• Reducing political activism among teachers Article 171 (3c) guarantees teachers representation in state legislative councils, and it has turned many teachers into politicians. This provision needs to be scrapped. 
  • Reap gains from the co-location of schools at all levels of schooling, which include
    • Improved utilisation of physical infrastructure – classrooms, science labs, computers etc. 
    • Improve the transition rate and reduce the dropout ratio while transitioning from primary to secondary to senior secondary. 
    • Single schools for siblings facilitate safe transport.  

Indexes about Primary Education

1. ASER Report, 2022

  • ASER (Annual Survey of Education Report) has been prepared and published by NGO named Pratham since 2006 
  • It is an annual survey aimed at knowing the status of education and learning outcomes among children in India.

Significant findings from the latest ASER-2022 Report (released in 2023)

  • Overall enrolment: The school enrolment of children aged 6 to 14 has been above 95% for the past 15 years. Contrary to expectations, the enrolment ratio has increased from 97.2% in 2018 to 98.4% in 2022 despite the closure of schools due to the pandemic. 
  • Paid private tuition classes: In a negative development, the number of Standard 1st to 8th students taking private tuition has increased from 26.4% (2018) to 30.5% (2022). It points towards the issue with the quantity and quality of teachers in the schools. 
  • Foundational skills in reading and arithmetic (learning levels): Covid has negatively impacted the children’s learning outcomes. In both public and private schools, the reading and arithmetic ability has dropped to pre-2012 levels. E.g., only 25.9% of Class 3 students were able to do simple subtraction (which was 28.2% in 2018).

2. PISA Report, OECD

  • PISA, or Program for International Student Assessment, tests the Maths, Science and Reading abilities of 15 years old students.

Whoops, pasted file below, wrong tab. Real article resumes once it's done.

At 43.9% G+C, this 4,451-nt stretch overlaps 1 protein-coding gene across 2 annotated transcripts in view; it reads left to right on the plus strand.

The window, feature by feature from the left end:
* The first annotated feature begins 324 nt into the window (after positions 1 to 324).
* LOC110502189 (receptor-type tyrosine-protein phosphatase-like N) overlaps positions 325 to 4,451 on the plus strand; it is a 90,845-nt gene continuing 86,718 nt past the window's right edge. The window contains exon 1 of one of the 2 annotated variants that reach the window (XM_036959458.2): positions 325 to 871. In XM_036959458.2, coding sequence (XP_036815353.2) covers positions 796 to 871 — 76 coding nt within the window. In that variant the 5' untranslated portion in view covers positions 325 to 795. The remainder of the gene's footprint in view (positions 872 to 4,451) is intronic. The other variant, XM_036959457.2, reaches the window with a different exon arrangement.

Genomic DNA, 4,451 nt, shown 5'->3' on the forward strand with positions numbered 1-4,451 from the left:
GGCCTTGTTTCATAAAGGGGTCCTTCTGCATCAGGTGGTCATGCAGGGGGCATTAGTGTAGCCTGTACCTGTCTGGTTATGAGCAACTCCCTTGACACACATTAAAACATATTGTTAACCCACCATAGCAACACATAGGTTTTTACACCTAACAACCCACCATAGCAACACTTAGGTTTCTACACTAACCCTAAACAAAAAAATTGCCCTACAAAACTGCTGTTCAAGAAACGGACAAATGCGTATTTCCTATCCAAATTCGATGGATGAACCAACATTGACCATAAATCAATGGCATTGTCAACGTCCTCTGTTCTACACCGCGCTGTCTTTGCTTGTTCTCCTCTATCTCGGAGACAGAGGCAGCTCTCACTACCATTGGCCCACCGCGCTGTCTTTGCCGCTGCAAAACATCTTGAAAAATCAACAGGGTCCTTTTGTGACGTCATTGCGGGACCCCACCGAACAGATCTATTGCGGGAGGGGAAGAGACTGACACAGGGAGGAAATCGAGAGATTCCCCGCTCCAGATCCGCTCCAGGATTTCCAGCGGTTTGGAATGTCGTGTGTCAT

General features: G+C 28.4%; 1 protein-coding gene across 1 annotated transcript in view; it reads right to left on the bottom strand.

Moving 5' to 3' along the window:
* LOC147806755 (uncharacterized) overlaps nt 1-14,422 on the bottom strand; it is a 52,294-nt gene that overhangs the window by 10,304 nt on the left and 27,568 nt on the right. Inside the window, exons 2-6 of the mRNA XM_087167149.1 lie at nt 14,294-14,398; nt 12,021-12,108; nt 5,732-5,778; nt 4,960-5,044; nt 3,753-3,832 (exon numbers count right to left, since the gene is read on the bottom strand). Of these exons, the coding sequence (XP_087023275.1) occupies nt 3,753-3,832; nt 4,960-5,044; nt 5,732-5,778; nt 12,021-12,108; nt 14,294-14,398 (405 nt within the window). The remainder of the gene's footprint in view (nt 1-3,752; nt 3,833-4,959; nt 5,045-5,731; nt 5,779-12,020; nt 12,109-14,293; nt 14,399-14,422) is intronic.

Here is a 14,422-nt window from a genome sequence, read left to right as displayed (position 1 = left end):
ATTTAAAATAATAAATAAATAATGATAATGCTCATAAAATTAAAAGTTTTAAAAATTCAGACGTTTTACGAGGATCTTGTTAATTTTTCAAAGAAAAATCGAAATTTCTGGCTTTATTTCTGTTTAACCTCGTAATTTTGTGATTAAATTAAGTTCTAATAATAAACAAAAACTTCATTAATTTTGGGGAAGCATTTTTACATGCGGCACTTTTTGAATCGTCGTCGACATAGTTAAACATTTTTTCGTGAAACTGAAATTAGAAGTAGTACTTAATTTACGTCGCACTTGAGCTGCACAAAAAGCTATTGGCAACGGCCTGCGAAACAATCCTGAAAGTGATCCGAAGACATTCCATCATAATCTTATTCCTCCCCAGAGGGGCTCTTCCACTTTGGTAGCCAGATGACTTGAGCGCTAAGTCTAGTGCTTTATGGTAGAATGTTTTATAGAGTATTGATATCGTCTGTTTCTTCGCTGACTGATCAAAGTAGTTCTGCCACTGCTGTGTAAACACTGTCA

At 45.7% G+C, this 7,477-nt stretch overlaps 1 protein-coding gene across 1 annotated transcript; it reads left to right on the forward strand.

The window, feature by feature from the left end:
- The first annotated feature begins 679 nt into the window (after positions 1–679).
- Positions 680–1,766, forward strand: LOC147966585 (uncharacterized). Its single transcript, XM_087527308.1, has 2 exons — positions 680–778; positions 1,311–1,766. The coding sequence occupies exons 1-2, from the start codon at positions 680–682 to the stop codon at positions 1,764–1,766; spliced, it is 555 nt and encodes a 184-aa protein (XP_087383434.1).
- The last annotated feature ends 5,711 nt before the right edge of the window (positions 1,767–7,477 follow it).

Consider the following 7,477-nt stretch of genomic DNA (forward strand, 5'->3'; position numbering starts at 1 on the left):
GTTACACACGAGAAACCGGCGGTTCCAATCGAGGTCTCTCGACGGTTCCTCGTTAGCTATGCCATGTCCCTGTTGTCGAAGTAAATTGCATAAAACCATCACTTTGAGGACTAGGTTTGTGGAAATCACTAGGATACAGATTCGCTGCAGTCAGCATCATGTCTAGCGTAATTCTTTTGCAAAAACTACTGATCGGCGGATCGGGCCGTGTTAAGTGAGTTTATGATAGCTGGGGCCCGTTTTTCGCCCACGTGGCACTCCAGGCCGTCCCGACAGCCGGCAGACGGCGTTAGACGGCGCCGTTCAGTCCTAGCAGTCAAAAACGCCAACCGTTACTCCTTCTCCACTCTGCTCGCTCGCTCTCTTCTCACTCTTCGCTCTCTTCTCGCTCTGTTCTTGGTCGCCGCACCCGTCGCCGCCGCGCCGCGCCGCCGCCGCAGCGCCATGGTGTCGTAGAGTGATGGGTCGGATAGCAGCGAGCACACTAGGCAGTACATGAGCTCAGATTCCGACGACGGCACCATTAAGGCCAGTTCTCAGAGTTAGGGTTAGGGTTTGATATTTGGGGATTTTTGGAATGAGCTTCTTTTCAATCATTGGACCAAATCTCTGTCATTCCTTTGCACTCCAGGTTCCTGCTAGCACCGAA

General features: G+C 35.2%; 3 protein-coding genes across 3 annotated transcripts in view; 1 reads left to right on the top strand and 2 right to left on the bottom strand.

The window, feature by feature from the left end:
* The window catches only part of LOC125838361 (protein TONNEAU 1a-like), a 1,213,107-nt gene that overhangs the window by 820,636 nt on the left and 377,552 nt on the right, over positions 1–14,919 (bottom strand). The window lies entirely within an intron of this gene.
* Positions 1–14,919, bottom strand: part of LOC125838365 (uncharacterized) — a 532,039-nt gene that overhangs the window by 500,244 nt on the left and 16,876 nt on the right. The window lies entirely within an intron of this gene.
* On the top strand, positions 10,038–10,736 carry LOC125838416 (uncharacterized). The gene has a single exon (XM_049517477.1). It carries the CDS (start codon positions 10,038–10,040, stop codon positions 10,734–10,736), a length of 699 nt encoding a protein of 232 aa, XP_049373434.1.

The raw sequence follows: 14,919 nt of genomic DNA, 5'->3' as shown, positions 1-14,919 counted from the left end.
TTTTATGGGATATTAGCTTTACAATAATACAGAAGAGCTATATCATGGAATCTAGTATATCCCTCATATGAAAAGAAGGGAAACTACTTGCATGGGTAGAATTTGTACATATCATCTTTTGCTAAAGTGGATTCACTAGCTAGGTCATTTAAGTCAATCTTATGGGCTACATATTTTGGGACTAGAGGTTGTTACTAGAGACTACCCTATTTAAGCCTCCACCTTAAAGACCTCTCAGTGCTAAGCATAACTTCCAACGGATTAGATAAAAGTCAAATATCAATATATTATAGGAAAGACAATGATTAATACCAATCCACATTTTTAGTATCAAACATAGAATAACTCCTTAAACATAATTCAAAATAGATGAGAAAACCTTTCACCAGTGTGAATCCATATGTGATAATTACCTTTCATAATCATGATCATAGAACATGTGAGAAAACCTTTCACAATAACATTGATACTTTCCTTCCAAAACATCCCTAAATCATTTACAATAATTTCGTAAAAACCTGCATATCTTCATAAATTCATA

• PISA is an initiative of the OECD.
  • India decided to participate in the PISA in 2009 but was ranked at the bottom. Hence, India boycotted PISA since 2012, complaining about questions being set “out of context” with the Indian socio-cultural milieu. A decision was reached to join it again, but India didn’t participate in 2022 due to the impact of Covid on education. 

3. SEQI, NITI Aayog

  • SEQI, or School Education Quality Index, is an initiative of NITI Aayog to rank States on education quality.
  • It has the following features
    • Focus on outcomes (rather than inputs)
    • Provide objective benchmarks 
    • Encourage state-led innovations to improve quality.
  • Currently, SEQI ranks the states based on 34 indicators, with the highest weightage given to learning outcomes.

National Education Policy, 2020

NEP 2020 was launched in July 2020 to lay strong foundations for the Atmanirbhar Bharat, transforming the education sector and making it more accessible, equitable, and inclusive. It aims to increase public spending on education to  6% of GDP. It has replaced the NEP 1986.

The main objectives of the policy are to:

  • Promote universal access to quality education. 
  • Emphasize multilingualism and encourage students to learn in their mother tongues. 
  • Equity and inclusiveness: NEP aims to reduce the disparities in the education system by making it inclusive and providing equal opportunities.
  • Encourage vocational education with a focus on preparing students for the job market
  • Strengthen the use of technology in teaching and learning.
  • Promote research and innovation with a focus on interdisciplinary research.
  • Improve teacher training and quality. 
  • Ethics and human & constitutional values like empathy, democratic spirit, scientific temper etc., should be imbibed into students. 

Issues with NEP 2020

  • Funding: NEP talks about spending 6% of GDP on education. But the policy does not elaborate on how to raise this fund.  
  • Excessive stress on vocational education: Stress on vocational training from the preparatory stage, many fear, would lead to students from marginalized backgrounds dropping out early to take up jobs.
  • Multilingualism: With inter-state migration for employment, and India’s large diversity of languages, regional language will hobble some students’ learning.  
  • Federal Setup: In a federal system like India, where education is a concurrent subject, any educational reform can be implemented only with support from the States.